Matthew Desmond was in college when he learned that a bank had taken his boyhood home, forcing his parents to move. “I remember being deeply sad and embarrassed,” he writes.
He began building houses with Habitat for Humanity, while studying poverty and visiting homeless people. In 2008 he moved into a trailer park in a poor Milwaukee neighborhood to learn more about landlords, tenants, evictions and extreme poverty.
Milwaukee landlords evict about 16,000 adults and children each year, most often for non-payment of rent.
Black women are disproportionately affected. One in five women of color in Milwaukee has been evicted at least once, compared with one in 12 Hispanic women and one in 15 white women. Evicted tenants often end up homeless, and some commit suicide.
Between 2009 and 2011, nearly half of all renters in Milwaukee reported housing problems such as broken windows, faulty appliances and rats or mice. Some dealt with clogged plumbing or lack of heat.
Desmond embedded himself with families. “I sat beside tenants at eviction court, helped them move, followed them into shelters and abandoned houses, watched their children, fought with them, and slept at their houses.”
The author does not demonize landlords. Rather, he presents a balanced account, citing the many frustrations they face. One landlord recalled the time a couple stuffed socks down the sinks and turned the water on before moving out. Some leave behind dead animals and rotting food.
Still, landlords know “there is a lot of money to be made off the poor. The ’hood is good.”
A majority of renters nationwide spend more than half their income on housing. One-third spend 80 percent or more. There is nothing special about Milwaukee, Desmond says. Other major cities confront the same reality.
The relationship between eviction and non-payment of rent is complex. Some tenants owe more than $1,000 but keep their apartments, while others who owe much less are evicted. Men can avoid eviction by painting rooms or otherwise helping their landlords. Some women trade sex for rent.
Desmond, an associate professor of social sciences at Harvard University and co-director of its Justice and Poverty Project, last year won a MacArthur Foundation “Genius” award.
The book argues that decent, affordable housing should be a basic right.
“Fewer and fewer families can afford a roof over their head … For decades we’ve focused mainly on jobs, public assistance, parenting and mass incarceration … We have failed to fully appreciate how deeply housing is implicated in the creation of poverty.”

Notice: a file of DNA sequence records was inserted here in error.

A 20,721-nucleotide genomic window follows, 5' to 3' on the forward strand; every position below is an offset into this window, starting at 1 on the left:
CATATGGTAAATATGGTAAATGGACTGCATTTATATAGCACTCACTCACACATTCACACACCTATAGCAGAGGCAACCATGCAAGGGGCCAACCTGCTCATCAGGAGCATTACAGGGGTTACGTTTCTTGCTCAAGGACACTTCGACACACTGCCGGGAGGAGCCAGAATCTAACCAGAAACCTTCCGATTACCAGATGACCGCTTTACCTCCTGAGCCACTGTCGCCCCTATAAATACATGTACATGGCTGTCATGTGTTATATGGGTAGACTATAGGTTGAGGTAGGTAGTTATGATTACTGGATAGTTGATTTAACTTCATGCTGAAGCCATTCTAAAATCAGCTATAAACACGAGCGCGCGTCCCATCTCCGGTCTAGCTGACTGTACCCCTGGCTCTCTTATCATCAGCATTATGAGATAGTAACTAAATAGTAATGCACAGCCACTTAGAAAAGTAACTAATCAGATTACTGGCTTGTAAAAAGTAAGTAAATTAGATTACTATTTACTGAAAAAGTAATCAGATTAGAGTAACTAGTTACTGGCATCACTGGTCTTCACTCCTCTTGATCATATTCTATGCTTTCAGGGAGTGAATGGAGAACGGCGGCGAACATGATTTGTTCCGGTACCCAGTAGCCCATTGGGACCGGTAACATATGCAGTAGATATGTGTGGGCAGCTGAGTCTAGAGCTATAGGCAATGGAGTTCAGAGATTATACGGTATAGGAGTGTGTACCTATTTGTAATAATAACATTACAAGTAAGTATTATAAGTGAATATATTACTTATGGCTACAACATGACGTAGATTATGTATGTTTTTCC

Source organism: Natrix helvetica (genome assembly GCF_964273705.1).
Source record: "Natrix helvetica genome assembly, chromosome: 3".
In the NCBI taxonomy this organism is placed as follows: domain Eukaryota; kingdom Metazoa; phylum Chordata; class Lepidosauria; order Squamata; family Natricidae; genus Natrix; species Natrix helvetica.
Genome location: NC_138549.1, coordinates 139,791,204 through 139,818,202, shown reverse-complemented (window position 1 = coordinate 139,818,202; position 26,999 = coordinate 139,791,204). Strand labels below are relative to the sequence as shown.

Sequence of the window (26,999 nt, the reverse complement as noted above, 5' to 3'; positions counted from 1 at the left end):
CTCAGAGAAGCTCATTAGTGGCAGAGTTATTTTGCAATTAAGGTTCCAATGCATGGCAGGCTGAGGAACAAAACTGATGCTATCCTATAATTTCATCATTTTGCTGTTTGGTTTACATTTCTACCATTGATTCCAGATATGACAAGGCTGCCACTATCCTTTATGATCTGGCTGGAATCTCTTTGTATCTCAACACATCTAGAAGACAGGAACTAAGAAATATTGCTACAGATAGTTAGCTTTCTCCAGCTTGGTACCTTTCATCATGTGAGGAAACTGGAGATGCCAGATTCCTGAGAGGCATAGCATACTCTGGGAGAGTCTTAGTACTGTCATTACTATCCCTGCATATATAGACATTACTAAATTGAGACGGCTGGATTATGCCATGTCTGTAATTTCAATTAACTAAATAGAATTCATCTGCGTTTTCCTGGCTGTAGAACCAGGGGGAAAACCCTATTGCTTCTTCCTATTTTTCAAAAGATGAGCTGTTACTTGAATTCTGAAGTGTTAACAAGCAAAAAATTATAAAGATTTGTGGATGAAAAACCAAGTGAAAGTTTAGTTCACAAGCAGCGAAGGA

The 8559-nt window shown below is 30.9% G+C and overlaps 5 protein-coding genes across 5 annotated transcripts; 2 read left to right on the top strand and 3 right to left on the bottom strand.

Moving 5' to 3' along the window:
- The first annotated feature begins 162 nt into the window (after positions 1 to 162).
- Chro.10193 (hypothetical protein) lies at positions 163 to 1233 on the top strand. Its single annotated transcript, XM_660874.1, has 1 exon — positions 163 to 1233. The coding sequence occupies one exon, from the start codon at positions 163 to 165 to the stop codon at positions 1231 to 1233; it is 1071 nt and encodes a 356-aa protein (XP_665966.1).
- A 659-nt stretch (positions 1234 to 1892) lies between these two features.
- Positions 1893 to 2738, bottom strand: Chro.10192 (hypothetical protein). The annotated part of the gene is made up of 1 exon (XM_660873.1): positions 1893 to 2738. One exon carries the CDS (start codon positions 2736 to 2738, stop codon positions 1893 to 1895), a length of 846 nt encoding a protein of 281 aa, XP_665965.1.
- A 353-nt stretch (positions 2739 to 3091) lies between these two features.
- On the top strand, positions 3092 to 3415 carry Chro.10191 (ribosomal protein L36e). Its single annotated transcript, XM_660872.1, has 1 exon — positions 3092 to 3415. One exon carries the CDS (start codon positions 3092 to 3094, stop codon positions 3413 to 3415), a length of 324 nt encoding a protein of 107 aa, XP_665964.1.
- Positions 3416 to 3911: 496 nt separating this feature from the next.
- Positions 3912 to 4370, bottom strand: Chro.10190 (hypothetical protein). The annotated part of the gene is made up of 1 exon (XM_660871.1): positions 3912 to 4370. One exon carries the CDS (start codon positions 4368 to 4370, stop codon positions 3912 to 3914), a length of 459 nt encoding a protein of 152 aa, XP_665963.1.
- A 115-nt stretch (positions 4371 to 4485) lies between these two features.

Federal spending on housing assistance totaled $40.4 billion in 2008, compared with $171 billion in tax benefits for homeowners. Desmond argues that the system is skewed to help the middle- and upper-income classes.
Desmond cites Great Britain and the Netherlands as countries that provide comprehensive housing assistance. He contends that homelessness would “almost disappear” if the government offered housing vouchers to every family below a certain income level. That rosy assessment sounds much like previous “solutions” that failed to reduce homelessness.
The author says he is often asked how he handled his research. “The honest answer is that the work was heartbreaking and left me depressed for years.”
Desmond’s taped conversations totaled 5,000 single-spaced pages when transcribed.
Reading story after story of extreme poverty and evictions can numb the mind. The stories begin to sound repetitious.
Nevertheless, Desmond deserves credit for the depth and intimacy of his reporting on a topic that most people give little thought.
Evicted: Poverty and Profit in the American City, by Matthew Desmond; Crown, 418 pp., $28
Bill Williams is a freelance writer in West Hartford, Conn., and a former editorial writer for The Hartford Courant. He is a member of the National Book Critics Circle and can be reached at email@example.com.